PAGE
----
Most JobSeeker, JobKeeper payments being spent on the essentials

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on December 15, 2020
Most JobSeeker, JobKeeper payments being spent on the essentials

Australians receiving coronavirus stimulus payments spent most of it on household essentials, a new survey shows.

The latest Australian Bureau of Statistics (ABS) household impacts survey found paying household bills was the most common use of the JobSeeker Coronavirus Supplement (67%) and the JobKeeper Payment (78%).

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            JobSeeker payment use 

            According to the ABS' data, one in 11 Australians (9%) reported receiving the JobSeeker payment in November - other data shows there is around 1.5 million still on the payment. 

            Of these Australians, paying household bills was the most commonly reported use at 67%, followed by purchasing household supplies like groceries (63.3%), and paying mortgages and rent (38.9%). 

            Other popular uses of the JobSeeker stimulus included paying for medical services (26.1%), saving it (26.3%) and paying down credit card and personal debt (19.1%). 

            [Read: Income support measures saved millions from poverty in 2020

            The latter two are supported by other data: Australia's household savings ratio skyrocketed to 19.8% in June off the back of JobKeeper and increased JobSeeker, while recent Reserve Bank data showed Australians reduced their overall credit card debt by almost 24% nationally since March. 


            According to the data, only 14.9% reported using their JobSeeker payment on discretionary items like clothing and footwear and 17.5% on recreational activities. 

            When asked what their main use of the supplement was, 31% reported mainly using the payment on household bills and 26% said household supplies and groceries. 

            The JobSeeker coronavirus supplement is currently $250 per week, and is decreasing to $150 in January before reverting to the old Newstart rate in April. 

            [Comment: Just how much should JobSeeker be increased by?

            Queensland has the most JobSeekers 

            When broken down by state, the sunshine state was also the JobSeeker state, with JobSeeker recipients accounting for 12% of all people living in Queensland. 

            One in ten (10%) Victorians and South Australians were on JobSeeker, while this figure was 8% for Western Australia. 

            In New South Wales, Tasmania, Northern Territory and Australian Capital Territory, JobSeeker recipients made up only 6% of the population.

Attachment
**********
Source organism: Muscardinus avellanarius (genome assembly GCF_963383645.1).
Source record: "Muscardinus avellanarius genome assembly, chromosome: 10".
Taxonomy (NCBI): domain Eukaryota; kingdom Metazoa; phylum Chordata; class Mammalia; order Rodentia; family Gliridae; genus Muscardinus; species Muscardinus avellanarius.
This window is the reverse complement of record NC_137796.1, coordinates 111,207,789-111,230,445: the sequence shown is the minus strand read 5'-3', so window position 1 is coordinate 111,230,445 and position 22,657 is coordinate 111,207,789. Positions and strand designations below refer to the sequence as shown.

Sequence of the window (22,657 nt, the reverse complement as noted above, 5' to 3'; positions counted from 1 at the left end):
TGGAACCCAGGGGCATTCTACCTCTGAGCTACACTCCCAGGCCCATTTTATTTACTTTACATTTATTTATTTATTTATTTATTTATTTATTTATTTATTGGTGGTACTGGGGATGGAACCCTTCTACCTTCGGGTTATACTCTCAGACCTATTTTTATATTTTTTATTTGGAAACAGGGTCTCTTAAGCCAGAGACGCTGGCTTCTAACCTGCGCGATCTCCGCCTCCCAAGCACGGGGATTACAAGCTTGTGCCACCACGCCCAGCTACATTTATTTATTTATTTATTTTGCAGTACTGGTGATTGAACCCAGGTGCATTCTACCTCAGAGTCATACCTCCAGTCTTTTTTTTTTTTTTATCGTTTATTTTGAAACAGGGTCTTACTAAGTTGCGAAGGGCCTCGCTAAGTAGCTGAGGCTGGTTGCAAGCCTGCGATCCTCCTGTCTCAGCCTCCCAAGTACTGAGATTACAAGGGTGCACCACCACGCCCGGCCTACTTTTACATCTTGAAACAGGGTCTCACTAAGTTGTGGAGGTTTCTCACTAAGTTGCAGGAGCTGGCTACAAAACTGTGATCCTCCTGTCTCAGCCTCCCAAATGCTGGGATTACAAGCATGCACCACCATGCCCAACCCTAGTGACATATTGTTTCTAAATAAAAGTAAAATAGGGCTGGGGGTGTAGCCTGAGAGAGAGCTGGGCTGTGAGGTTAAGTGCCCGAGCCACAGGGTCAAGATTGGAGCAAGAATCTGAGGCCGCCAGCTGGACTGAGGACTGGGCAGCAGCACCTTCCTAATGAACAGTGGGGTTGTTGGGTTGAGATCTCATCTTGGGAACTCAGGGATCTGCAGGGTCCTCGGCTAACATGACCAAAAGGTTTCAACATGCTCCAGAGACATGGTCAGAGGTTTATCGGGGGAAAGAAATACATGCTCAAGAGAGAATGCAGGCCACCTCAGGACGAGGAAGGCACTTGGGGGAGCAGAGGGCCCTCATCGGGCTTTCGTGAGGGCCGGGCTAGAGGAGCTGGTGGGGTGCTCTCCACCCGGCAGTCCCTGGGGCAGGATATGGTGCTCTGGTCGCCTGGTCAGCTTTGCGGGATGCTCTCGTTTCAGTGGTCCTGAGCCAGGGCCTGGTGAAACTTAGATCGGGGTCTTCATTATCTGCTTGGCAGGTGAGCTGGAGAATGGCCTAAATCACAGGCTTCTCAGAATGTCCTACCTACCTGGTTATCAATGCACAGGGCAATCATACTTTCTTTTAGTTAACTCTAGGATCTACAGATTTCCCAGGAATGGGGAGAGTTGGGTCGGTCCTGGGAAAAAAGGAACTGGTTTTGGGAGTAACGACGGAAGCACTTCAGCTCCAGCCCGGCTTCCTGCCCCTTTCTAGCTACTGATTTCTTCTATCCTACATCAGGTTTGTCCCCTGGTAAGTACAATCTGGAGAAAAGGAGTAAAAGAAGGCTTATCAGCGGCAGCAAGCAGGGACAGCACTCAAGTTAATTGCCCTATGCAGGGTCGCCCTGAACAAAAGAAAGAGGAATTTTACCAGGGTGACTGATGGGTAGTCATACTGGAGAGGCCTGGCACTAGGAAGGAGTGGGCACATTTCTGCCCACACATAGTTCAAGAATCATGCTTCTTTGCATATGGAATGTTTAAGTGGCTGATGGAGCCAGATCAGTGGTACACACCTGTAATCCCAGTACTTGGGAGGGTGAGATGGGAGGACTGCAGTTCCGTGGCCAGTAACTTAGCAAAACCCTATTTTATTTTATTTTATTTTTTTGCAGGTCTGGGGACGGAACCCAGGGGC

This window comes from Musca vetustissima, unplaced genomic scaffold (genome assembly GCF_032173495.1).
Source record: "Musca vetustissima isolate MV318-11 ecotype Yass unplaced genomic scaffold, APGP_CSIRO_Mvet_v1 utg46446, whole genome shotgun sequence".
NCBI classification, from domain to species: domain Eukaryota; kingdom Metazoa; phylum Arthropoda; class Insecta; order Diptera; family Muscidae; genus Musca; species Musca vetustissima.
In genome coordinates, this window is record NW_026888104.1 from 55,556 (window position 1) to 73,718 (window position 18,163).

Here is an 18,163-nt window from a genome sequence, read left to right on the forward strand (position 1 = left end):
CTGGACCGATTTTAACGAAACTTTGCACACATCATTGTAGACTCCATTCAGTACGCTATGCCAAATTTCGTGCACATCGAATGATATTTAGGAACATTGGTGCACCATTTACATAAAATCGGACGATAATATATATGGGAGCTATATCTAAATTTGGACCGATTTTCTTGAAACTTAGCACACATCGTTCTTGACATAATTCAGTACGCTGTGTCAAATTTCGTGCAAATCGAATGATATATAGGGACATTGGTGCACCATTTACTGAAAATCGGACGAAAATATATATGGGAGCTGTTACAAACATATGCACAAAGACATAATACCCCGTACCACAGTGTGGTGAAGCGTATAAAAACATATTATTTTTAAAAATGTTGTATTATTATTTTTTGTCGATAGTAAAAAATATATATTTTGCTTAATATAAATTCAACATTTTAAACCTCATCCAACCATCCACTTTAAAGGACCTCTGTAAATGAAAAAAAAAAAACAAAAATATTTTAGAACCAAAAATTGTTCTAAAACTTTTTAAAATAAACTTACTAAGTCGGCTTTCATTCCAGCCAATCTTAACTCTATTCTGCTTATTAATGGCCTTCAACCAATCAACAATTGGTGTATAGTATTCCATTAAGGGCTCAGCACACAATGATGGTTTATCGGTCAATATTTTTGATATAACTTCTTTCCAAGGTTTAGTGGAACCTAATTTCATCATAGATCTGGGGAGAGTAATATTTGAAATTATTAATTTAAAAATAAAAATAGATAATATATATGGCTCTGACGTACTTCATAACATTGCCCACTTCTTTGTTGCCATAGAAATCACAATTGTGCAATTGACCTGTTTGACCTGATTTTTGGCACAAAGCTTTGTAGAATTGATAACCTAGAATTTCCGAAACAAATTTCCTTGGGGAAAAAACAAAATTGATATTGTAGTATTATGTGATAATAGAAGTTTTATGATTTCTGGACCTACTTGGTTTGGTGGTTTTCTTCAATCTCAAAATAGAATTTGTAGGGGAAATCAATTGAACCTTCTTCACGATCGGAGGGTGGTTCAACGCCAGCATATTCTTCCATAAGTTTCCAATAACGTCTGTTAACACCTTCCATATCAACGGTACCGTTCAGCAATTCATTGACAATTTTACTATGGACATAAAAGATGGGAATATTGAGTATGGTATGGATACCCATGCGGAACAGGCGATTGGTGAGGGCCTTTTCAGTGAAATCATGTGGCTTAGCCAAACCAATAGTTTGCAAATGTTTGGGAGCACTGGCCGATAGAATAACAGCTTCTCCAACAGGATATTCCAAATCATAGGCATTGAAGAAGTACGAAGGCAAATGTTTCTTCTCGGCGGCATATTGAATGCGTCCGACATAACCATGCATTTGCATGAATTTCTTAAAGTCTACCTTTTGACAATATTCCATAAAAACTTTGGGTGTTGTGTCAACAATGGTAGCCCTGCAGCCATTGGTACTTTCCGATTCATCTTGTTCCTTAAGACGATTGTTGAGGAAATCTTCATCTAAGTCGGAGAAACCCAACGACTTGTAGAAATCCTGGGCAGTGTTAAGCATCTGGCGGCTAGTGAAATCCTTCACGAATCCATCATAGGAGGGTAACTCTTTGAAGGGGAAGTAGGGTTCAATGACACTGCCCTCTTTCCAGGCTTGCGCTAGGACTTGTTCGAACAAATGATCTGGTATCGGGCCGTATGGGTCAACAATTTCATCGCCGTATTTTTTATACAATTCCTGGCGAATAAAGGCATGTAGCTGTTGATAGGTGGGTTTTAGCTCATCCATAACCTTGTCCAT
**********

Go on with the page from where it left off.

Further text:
JobKeeper payment use 

            The JobKeeper payment meanwhile, introduced to keep people employed and businesses open through shutdowns, was also widely used and successful. 

            As many as 14% of Australians were on JobKeeper in September, while the latest November data shows one in 17 (6%) are still getting it from their employer. 

            Paying household bills (78%) was the most commonly reported use of the JobKeeper Payment, followed by household supplies (groceries) at 63% and mortgage or rent payments (54%). 

            A higher portion of JobKeeper recipients used their stimulus cheques to pay off debts compared to JobSeekers, with 24% reporting doing so. 

            Around one in five (22%) used it to pay for medical services, 16.5% reported saving some of it, and 15.4% used it to pay for clothing and footwear. 


            Almost a third (31%) of JobKeeper recipients mainly used the subsidy for household bills (when asked to pick their biggest expenditure), and 26% used it for household supplies. 

            JobKeeper vs JobSeeker: What were stimulus payments used on? 




            Household bills



            Household supplies/groceries 









            Medical services or supplies 



            Credit card/personal debt 









            Furnishings/household equipment 



            The proportion of people receiving the Coronavirus Supplement who reported using the payment for each item in the last four weeks. Source: ABS.

            Incomes not higher for those on JobKeeper 

            Most people reported lower incomes while on JobKeeper, with 72% (nearly three-quarters) saying so. 

            One in five (20%) reported the same or similar incomes, while only 9% received more income than usual. 

            Economic modelling undertaken for the Australian Housing and Urban Research Institute (AHURI) in November found the combined JobKeeper and JobSeeker payments spared half a million households from housing affordability stress

            Photo by Atoms on Unsplash

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            William Jolly joined as a Financial Journalist in 2018, after spending two years at financial research firm Canstar. In William's articles, you're likely to find complex financial topics and products broken down into everyday language. He is deeply passionate about improving the financial literacy of Australians and providing them with resources on how to save money in their everyday lives.

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